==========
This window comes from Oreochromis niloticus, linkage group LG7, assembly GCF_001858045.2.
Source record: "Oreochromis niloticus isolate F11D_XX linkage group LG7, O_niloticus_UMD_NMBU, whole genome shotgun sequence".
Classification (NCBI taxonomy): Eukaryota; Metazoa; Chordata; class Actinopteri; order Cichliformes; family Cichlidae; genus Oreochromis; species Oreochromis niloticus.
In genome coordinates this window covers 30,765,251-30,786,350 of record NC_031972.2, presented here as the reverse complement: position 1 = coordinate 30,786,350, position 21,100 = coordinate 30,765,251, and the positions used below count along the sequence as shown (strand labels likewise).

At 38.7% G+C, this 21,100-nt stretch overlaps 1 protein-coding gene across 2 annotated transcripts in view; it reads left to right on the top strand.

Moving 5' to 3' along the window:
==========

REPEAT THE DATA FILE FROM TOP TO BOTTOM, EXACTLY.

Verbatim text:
This window comes from Oreochromis niloticus, linkage group LG7, assembly GCF_001858045.2.
Source record: "Oreochromis niloticus isolate F11D_XX linkage group LG7, O_niloticus_UMD_NMBU, whole genome shotgun sequence".
Classification (NCBI taxonomy): Eukaryota; Metazoa; Chordata; class Actinopteri; order Cichliformes; family Cichlidae; genus Oreochromis; species Oreochromis niloticus.
In genome coordinates this window covers 30,765,251-30,786,350 of record NC_031972.2, presented here as the reverse complement: position 1 = coordinate 30,786,350, position 21,100 = coordinate 30,765,251, and the positions used below count along the sequence as shown (strand labels likewise).

At 38.7% G+C, this 21,100-nt stretch overlaps 1 protein-coding gene across 2 annotated transcripts in view; it reads left to right on the top strand.

Moving 5' to 3' along the window: